Depending of your application, add the server entering the server name, IP address (do not use raspberrypi, this is a name just for your Mac), port (5901), user (pi) and password. Remember to have the iPad or iPhone in the same network as the Raspberry Pi.


    Tuesday, May 6, 2014

    Database Cheat Sheet

    This is a summary of the SQL, MySQL and SQLite commands that I use the most. I use it as my own Database Cheat Sheet but could be useful for you too. Feel free to copy & paste!

    Open Database

    Assign values to the variables or replace them with the values in the command. In this case MySQL will ask for password.
    mysql -u $USER -p $DB
    sqlite3 $DBFile

    Create User in MySQL

    Assign values to the variables or replace them with the values in the commands. MySQL will ask for the root password.

    In these examples I'm using 'localhost' to grant access from localhost only but if you want to grant remote access you can use the wildcard '%' to grant access from any server or specify the IP or Host name or a combination of both like in: '' or '127.0.0.%'

    mysql -u root -p   -t<<EOSQL

    If required to restrict the access replace the permissions, database or table in this line:

    GRANT type_of_permission ON database_name.table_name TO ‘$USER’@'localhost’;

    type_of_permission: could be ALL PRIVILEGES, CREATE, DROP, DELETE, INSERT, SELECT, UPDATE, GRANT OPTION. If you want to grant more than one permission, execute one SQL GRANT command per permission.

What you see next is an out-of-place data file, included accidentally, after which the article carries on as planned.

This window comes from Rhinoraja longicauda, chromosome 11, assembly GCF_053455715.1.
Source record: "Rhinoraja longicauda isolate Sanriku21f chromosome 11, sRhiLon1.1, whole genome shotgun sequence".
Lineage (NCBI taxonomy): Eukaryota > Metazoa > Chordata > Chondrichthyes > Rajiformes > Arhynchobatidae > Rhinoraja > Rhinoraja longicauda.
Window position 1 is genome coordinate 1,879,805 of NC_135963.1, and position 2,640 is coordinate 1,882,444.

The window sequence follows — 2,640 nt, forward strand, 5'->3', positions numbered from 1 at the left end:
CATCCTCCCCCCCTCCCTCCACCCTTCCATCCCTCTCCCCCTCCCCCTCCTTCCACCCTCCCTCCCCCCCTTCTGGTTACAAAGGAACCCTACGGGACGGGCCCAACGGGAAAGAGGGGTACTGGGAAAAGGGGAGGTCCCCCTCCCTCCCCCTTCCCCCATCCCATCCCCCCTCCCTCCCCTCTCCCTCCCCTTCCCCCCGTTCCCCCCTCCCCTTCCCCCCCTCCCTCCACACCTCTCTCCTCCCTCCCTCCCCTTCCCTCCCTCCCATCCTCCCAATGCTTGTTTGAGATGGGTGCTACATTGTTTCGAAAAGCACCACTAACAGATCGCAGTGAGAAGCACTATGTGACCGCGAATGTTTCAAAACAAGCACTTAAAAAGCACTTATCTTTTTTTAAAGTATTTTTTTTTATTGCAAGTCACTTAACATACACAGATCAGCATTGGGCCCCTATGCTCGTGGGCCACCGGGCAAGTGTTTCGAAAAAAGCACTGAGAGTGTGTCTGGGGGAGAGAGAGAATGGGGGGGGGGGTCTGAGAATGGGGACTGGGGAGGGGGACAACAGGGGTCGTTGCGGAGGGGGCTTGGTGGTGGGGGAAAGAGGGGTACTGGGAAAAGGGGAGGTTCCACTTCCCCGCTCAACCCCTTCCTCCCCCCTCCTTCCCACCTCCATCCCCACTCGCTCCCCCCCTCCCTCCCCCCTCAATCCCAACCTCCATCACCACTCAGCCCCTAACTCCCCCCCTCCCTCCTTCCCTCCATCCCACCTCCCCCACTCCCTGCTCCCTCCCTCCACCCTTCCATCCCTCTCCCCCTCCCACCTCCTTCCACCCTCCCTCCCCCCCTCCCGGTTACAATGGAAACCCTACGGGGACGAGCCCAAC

database_name: is the database name in the table specified. Use * (asterisk) for any database.
    table_name: is the table to grant the permission where the table is. Use * (asterisk) for any table.

    Made a mistake? Revoke the permission or drop the user.

    REVOKE type_of_permission ON database_name.table_name FROM ‘$USER’@‘localhost’;
    DROP USER ‘$USER’@‘localhost’;

    After any change, remember to flush the changes with:


    Saturday, April 12, 2014

    Calculate Your Tip with Siri

    There are times, such as at the end of a long dinner with a large group of friends, when figuring out a tip requires more advanced math skills or sobriety than you currently have. In these situations, Siri can do the math for you.
    Need to figure out everyone's share of the tip? Ask Siri, "What's 18% of $74 divided by three people?"
    Need to figure our your share of half the cost of a shared dessert, plus two glasses of the house white, plus your entree, plus your share of the birthday person's meal, plus a tip? Siri can add it all up for you.